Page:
Design experts battle over Lakeview's tall towers as decision looms

by Kim Bowden - Sep 29, 2022

Whether or not Lakeview’s tall towers will sit naturally at the base of Queenstown’s Ben Lomond continues to be contested by design experts as a final decision on whether a consenting panel will approve them to be built looms.

The fast-track consent process for the controversial billion-dollar development has resumed, from yesterday (Wednesday, September 28), at the request of the applicant.

Decision makers have now pushed out the deadline for their final decision on the proposal by 25 working days, meaning a verdict will be delivered on November 25, subject to no further requests for a suspension by the applicant.

In August, the company behind the development had asked to press pause on its application for the first five buildings of the precinct in response to advice provided to the panel by University of Auckland School of Architecture and Planning head Dr Lee Beattie.

Sweet as in downtown Tāhuna or better suited to a big smoke like Auckland? Design experts disagree on the suitability of Lakeview's tall towers.

In his report Dr Beattie says the buildings proposed in the resource consent application do not sit comfortably in the Queenstown landscape and are more suited to metropolitan Auckland.

Now, the developer has come out swinging, challenging the advice of Dr Beattie and telling the panel “urban design is an art not a science”.

Locals are “almost universal” with their support for the project, it claims in correspondence to the decision-making panel.

The building designs criticised by Dr Beattie are the result of “over four years of work” by a vast team of international architectural companies and developers in consultation with the Queenstown Lakes District Council, it says.

“Support for the proposal has been almost universal throughout the pre-application process, public consultation phase and engagement with QLDC.

“The lack of unsupportive comments from the substantial number of adjacent properties which the Panel invited comments from is also remarkable in the context of the application.

“Dr Beattie’s urban design concerns in respect to the policies and objectives of the District Plan are not reflected in the voices of other parties.”

However, Crux has previously reported many in the town, including councillors, had been blindsided by the developer's decision to significantly increase the height of its tower blocks in this first stage of the precinct's development.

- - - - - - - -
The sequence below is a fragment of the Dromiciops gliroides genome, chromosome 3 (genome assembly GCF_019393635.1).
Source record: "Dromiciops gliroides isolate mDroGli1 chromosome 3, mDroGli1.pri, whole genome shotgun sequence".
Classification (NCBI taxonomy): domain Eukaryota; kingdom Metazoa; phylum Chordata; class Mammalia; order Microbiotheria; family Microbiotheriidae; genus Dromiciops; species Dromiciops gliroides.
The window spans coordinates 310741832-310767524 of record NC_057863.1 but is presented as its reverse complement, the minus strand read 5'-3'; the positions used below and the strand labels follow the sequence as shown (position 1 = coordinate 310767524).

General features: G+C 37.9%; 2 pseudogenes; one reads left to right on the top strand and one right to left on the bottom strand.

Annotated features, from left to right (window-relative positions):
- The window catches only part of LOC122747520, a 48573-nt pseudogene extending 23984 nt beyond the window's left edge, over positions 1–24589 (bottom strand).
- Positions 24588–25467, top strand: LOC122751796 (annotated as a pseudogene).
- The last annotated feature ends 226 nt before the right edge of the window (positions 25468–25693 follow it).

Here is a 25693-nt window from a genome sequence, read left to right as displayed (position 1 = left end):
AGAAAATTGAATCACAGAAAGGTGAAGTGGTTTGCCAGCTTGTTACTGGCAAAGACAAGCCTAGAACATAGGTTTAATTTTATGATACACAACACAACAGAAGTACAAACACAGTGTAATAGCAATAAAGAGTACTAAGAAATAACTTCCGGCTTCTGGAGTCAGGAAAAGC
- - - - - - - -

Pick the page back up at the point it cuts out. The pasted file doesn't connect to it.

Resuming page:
There's also been concerns raised about a community objective for the new precinct to provide affordable housing options for longer-term workers in the town, and whether that objective is still being prioritised by the developer.

But the developer continues to defend both its tall towers to the consenting panel, saying they're unavoidable due to “a large-scale drain running around the rear periphery of the development” that's provided a “significant” design constraint.

“This drain completely compromised design options and required the increased height of the buildings to enable a feasible project to be realised.”

It's also convinced it's meeting the community's objectives outlined in Plan Change 50, saying the QLDC, along with its "supporting consultant team", have assessed the "global project" against the policies and objectives of the plan change.

The developer is asking the panel in coming to its decision to consider the entire precinct, the first stage of which is all the current resource consent covers and which represents an “incomplete picture”.

However the panel has responded saying its “formed a tentative view” that it’s unable to do that, and must consider the current resource consent as a stand-alone project and not within the context of a finished precinct.

The panel also says it’s received a further response from Dr Beattie, and his advice continues to contest that of the applicant’s.

“There remain significant differences in opinion between the applicant’s experts and Dr Beattie,” the panel says.

The applicant had earlier indicated they were “willing to workshop the issues further and engage, if necessary, with Dr Beattie”.

They continue to push for greenlight for their proposal, saying “Securing consent for this development unlocks the expedited creation of employment and economic recovery from the adverse effects of the Covid-19 pandemic that the precinct will deliver and thus the applicant is focussed on ensuring this outcome.”

Read more:

Developer presses pause on Lakeview fast-track consent

Lakeview: Did the developer just drop their worker accommodation promise?

Fast-track application lodged for Lakeview's tall towers

 

 

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